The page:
Is Mark’s Gospel Offensive? An Inductive Analysis Of John Hawkins’s List For Testing The Validity Of Streeter’s Fourth Head Of Evidence (Part 1) -- By: William V. Greene

Journal: Faith and Mission
Volume: FM 24:3 (Summer 2007)
Article: Is Mark’s Gospel Offensive? An Inductive Analysis Of John Hawkins’s List For Testing The Validity Of Streeter’s Fourth Head Of Evidence (Part 1)
Author: William V. Greene


Is Mark’s Gospel Offensive? An Inductive Analysis Of John Hawkins’s List For Testing The Validity Of Streeter’s Fourth Head Of Evidence (Part 1)

William V. Greene

Adjunct Professor, Th.D. Student in New Testament
The Master’s Seminary
Sun Valley, California 91352

Over the years, much discussion has ensued concerning the issue of the Synoptic Problem. Many have written on the subject, examining it from seemingly every possible perspective. Throughout the discussion, two main positions have emerged—literary dependence (i.e., the two-/four-source view and the two-Gospel view) and literary independence.1 On occasion, the discussion has even elevated to the level of debate.2 However, amidst the writing and vast publication of books and articles, no solution to the problem exists among Evangelical scholars. The debate and discussion continues with no end in sight.3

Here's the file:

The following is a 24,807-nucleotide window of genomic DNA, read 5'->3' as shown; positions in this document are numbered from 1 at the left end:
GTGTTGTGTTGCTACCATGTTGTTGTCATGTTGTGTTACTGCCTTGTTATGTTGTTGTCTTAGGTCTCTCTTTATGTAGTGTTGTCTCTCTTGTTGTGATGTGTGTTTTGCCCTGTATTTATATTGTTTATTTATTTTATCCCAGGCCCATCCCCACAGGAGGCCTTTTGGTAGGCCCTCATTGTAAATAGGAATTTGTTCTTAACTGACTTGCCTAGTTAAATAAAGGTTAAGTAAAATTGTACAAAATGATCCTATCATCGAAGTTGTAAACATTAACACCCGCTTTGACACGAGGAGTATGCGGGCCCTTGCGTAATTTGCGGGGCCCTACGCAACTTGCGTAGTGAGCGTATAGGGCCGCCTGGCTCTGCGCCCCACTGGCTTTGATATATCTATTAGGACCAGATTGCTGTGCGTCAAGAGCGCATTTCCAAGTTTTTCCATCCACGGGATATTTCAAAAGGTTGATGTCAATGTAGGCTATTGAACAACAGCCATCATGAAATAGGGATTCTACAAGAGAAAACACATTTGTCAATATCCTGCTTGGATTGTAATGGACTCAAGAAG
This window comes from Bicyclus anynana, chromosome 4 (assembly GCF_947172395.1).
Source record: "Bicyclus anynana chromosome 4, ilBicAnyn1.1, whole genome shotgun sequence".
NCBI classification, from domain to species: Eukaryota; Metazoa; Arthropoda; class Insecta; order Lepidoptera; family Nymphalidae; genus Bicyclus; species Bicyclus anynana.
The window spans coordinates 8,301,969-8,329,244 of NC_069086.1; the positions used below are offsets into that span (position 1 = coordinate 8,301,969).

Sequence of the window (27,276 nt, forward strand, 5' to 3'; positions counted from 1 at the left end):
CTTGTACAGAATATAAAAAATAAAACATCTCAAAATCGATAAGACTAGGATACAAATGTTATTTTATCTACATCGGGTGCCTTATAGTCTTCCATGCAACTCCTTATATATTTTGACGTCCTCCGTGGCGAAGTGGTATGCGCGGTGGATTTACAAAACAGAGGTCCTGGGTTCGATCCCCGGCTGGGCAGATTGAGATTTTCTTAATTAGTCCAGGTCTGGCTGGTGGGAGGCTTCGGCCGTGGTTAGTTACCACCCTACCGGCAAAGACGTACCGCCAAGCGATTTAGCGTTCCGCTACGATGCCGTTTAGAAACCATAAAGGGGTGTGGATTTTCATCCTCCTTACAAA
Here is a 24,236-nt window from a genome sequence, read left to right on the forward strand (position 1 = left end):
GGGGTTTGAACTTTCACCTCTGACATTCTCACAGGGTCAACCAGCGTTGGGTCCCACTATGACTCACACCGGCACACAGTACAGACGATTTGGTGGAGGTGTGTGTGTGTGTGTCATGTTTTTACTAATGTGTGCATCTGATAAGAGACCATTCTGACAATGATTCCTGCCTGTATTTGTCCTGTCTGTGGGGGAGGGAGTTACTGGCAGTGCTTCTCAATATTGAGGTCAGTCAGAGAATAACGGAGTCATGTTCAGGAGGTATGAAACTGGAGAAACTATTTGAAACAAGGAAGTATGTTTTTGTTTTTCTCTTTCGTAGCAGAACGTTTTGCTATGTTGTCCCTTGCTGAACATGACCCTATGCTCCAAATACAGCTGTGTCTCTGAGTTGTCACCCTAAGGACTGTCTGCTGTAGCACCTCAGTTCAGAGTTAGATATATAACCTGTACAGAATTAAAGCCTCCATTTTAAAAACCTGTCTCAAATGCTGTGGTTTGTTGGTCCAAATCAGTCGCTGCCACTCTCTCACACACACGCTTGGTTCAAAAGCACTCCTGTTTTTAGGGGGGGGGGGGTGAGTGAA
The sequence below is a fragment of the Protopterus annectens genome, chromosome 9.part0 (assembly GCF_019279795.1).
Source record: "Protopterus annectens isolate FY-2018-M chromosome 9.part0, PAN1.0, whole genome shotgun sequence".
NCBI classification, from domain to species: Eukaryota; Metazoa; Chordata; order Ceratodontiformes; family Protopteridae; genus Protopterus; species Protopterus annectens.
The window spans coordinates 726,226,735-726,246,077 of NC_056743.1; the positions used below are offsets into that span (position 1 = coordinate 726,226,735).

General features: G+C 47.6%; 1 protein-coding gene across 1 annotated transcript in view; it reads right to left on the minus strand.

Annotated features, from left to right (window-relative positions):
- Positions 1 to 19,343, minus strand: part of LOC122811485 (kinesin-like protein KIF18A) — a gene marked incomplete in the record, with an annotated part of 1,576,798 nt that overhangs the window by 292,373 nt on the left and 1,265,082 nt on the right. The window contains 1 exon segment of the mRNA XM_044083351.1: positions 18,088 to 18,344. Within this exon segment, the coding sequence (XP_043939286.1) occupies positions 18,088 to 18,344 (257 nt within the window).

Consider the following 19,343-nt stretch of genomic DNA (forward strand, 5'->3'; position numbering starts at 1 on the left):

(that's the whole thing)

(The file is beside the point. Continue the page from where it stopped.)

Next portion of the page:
Some years ago, B. H. Streeter posited his five heads of evidence (part of his fundamental solution) that he believed supported Markan priority.4 Since that time, scholars have examined and evaluated these various heads so as to determine if his argumentation is valid. For example, Arthur J. Bellinzoni’s The Two-Source Hypothesis: A Critical Appraisal is a conglomeration of authors with some writing in support of Streeter’s position and others dissenting.5 Literary-independence proponents have not remained silent on the issue, arguing against Streeter on philosophical grounds.6 As a result of the disagreements, performing a further critique of Streeter’s propositions should be welcomed in advancing Synoptic considerations.

Among recent discussion, Streeter’s fourth head has received renewed interest.7 Grant Osborne and Matthew Williams posit, “[Streeter’s fourth head] holds great importance . . . and only here is firm evidence that demonstrates Markan priority.”8 Scot McKnight concurs, designating Streeter’s two subpoints “the theological phenomena” and “the linguistic phenomena” and asserting that “this kind of observation ... not only lends support to the Oxford hypothesis, but also makes it the most probable hypothesis.”9 Robert Stein adds, “These ‘harder

readings/ (his term fo...

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